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Flowers That Bloom in August in the Pacific Northwest

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Flowers That Bloom in August in the Pacific Northwest

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The majority of perennial flowers seem to reach their peak in June and July in the Pacific Northwest. With some careful planning you can have just as much color in the late summer garden. Late-season flowers begin blooming in August and continue clear up until the first frost. Plant them along the back of the border or mix them in among the earlier flowers.

Coneflower

One of the toughest and most colorful late-season flowers is the coneflower. The species (Echinacea purpurea) has a purple flower and an orange cone. It is a magnet for beneficial insects. It is not uncommon to see swallowtail butterflies visiting this flower. New colors have been developed to fit any garden design. They can be found in white, pink, purple, yellow, gold, orange and red.The red variety is called "Tomato Soup" and is even a deeper color. The plants vary in height from 1 to 4 feet tall. Coneflowers have sturdy stems and can lend support to the floppier flowers. Plant coneflowers in full sun.

Cape Fuchsia

Cape fuchsia (Phygelius) is a valuable late-summer flower. These are not true fuchsias; they are a woody perennial that can develop into a sizable clump. The stems can be cut way back if necessary. They need good sun exposure to bloom, but other than that are easy to grow. Hummingbirds flock to the spikes of the tubular flowers. The leaves grow along the tall stems and provide greenery well before the blooms form. They are available in shades of red, salmon, pink, yellow, white and cream. A popular red variety, "Devils Tears," also has a yellow throat. There are dwarf varieties reaching only 1 foot, and taller forms reaching up to 5 feet. These taller varieties are more like sub-shrubs and need a good amount of space.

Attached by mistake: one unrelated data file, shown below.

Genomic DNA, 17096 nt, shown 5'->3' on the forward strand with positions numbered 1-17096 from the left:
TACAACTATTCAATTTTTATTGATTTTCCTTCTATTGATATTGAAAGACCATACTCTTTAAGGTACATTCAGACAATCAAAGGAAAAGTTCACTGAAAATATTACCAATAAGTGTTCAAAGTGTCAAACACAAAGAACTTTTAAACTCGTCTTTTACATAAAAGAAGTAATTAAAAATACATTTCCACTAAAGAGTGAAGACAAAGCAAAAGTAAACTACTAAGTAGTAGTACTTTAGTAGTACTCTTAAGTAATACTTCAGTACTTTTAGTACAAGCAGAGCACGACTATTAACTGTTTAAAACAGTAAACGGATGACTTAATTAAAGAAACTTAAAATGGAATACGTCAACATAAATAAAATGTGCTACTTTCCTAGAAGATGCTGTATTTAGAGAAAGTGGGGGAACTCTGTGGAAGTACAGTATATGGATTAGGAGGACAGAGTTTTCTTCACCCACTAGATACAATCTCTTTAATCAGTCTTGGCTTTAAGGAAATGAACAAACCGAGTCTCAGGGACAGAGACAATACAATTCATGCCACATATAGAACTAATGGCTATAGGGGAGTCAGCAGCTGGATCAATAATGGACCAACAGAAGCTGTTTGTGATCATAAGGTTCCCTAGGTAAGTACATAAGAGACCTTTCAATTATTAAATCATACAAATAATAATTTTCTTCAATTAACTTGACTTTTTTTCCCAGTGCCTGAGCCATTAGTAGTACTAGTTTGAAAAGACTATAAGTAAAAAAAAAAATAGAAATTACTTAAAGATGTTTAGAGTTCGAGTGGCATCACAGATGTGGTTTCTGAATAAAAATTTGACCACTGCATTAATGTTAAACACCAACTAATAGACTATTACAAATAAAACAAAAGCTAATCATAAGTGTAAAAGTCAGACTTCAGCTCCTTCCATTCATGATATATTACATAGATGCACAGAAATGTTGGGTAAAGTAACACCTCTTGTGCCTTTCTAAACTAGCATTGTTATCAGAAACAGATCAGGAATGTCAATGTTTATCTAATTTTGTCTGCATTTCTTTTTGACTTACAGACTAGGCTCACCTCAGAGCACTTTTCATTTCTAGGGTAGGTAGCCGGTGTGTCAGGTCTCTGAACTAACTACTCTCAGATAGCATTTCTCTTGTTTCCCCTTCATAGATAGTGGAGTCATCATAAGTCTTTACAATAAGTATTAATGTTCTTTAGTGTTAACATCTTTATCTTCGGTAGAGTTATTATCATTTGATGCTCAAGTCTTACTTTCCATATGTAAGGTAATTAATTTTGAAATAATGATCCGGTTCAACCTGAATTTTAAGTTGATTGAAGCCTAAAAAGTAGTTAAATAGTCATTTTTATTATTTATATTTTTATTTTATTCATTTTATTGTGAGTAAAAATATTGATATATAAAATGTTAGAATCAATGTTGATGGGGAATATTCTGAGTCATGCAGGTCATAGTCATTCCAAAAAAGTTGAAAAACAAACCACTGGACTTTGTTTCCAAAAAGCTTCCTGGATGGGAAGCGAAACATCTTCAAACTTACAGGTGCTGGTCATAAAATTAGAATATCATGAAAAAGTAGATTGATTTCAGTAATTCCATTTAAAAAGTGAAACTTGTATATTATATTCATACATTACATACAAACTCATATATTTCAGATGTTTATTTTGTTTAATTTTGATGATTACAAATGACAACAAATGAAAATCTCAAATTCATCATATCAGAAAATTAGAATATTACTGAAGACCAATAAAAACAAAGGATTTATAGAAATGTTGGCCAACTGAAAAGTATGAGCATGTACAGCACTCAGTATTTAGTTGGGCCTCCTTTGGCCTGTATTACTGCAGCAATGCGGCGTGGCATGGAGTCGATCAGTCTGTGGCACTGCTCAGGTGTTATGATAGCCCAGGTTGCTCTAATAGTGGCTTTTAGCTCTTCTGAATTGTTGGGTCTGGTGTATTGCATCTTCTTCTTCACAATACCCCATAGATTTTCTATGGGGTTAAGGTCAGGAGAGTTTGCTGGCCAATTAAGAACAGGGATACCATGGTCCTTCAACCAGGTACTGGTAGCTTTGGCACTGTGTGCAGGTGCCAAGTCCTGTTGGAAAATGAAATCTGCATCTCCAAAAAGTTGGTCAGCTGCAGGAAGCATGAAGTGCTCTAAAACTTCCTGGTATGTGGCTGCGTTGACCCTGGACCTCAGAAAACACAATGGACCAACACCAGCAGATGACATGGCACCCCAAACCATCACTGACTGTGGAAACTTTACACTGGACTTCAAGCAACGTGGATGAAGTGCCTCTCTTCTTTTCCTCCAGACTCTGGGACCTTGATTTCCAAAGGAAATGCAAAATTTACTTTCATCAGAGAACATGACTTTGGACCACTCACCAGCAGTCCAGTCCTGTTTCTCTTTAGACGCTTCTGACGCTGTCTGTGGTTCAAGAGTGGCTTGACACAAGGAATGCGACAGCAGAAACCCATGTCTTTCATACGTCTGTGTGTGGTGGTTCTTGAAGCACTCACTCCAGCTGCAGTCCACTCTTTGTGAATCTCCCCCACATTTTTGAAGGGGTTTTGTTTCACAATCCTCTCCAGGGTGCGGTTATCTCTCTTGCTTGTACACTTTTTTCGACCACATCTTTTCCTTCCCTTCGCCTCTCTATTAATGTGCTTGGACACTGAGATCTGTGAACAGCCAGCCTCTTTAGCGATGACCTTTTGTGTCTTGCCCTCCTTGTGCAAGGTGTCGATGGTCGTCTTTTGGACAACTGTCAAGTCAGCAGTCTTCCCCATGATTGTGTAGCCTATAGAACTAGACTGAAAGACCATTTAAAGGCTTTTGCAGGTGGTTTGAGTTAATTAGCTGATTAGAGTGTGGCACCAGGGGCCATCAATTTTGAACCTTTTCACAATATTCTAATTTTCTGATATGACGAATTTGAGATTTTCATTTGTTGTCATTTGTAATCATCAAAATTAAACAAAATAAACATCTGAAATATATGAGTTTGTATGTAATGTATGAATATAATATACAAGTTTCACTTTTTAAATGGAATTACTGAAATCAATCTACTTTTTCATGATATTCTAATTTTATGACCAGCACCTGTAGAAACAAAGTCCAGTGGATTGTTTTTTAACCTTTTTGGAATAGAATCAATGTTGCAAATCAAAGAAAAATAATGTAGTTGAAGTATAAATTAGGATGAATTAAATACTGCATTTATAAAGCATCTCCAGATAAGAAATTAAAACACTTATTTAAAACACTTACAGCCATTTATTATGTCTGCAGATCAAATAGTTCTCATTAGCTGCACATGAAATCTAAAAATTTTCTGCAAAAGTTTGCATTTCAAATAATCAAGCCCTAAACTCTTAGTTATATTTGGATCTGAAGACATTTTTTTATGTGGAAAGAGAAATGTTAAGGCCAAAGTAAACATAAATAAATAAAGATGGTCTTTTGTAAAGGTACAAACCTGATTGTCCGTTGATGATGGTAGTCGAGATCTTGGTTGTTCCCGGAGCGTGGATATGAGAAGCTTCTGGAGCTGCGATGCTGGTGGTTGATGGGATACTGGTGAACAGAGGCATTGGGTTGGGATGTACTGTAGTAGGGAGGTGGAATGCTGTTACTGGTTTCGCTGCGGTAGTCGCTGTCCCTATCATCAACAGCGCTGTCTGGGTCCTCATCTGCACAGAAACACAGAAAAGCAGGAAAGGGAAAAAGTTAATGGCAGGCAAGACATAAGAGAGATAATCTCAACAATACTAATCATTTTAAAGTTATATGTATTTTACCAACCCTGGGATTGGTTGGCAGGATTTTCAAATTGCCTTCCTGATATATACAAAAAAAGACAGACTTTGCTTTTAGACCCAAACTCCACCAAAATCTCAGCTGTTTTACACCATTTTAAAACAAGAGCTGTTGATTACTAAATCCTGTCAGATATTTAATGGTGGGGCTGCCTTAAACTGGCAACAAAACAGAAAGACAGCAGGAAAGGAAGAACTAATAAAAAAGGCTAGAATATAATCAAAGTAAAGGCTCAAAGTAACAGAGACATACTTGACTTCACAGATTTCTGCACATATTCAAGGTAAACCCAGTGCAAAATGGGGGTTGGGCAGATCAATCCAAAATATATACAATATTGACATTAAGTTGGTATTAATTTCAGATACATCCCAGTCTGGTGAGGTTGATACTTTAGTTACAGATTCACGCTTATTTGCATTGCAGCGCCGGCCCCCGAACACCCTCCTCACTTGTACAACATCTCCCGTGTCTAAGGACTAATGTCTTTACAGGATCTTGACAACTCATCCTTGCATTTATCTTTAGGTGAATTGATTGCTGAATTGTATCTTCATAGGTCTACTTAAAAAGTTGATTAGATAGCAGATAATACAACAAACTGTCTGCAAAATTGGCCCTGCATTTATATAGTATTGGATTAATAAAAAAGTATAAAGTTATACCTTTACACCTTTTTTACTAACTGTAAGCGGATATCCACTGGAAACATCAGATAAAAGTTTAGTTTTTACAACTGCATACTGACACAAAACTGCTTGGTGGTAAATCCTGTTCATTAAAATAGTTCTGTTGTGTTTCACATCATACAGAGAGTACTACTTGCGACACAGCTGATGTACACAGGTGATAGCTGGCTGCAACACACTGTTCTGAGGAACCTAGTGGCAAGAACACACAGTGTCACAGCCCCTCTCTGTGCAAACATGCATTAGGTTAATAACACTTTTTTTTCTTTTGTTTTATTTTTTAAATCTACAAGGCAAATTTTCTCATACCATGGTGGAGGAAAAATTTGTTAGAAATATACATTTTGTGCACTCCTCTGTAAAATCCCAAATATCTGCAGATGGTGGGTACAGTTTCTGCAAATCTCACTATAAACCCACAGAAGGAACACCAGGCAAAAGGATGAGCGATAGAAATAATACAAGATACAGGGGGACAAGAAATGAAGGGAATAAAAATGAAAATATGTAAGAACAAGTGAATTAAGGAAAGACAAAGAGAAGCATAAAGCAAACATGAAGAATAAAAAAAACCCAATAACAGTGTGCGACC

Japanese Anemone

Japanese anemone (Anemone hybrida) develops an attractive clump of grape-like leaves early in the season. The deep green leaves create a nice backdrop for earlier flowers. The leaves look nice in flower arrangements. In late summer this plant develops tall stems with clusters of flowers. A favorite single white variety is "Honerine Jobert." There are other forms with pink flowers and those with double white and pink blooms. This plant readily forms little plant-lets, so it requires yearly maintenance to keep it in check. Japanese anemone will look best given regular waterings in the summer.

Bee Balm

Every late-summer garden should have at least one clump of red bee balm (Monarda didyma). The vivid, spiky red flowers can also be used in salads and teas. It is the first plant in your garden hummingbirds will visit. As they age the leaves can be prone to mildew. The best way to avoid this is to plant the most mildew resistant variety, "Jacob Cline." Bee balm can also be found in pink, lavender and white varieties. Plant these flowers in full sun or partial shade and give them average moisture. They will also tolerate soggy situations.

Flowering Sage

The cobalt blue flowers of anise sage (Salvia guaranitica, "Black and Blue") are stunning. Place this tall plant at the back of the border. When the other flowers begin winding down, this one will be covered in flowers. It earns its name from the black calyxs that hold the deep blue flower petals. This is a perennial flower but needs a protected spot in case the weather turns bad. Place it next to a building where it will get cover. It will do fine if it receives partial sun each day.

Keywords: beneficial insects, woody perennial, mildew-resistant variety, hummingbirds flock

About this Author

Marci Degman has been a Landscape Designer and Horticulture writer for since 1997. She has an Associate of Applied Science in landscape technology and landscape design from Portland Community College. She writes a newspaper column for the Hillsboro Argus and radio tips for KUIK. Her teaching experience for Portland Community College has set the pace for her to write for GardenGuides.com.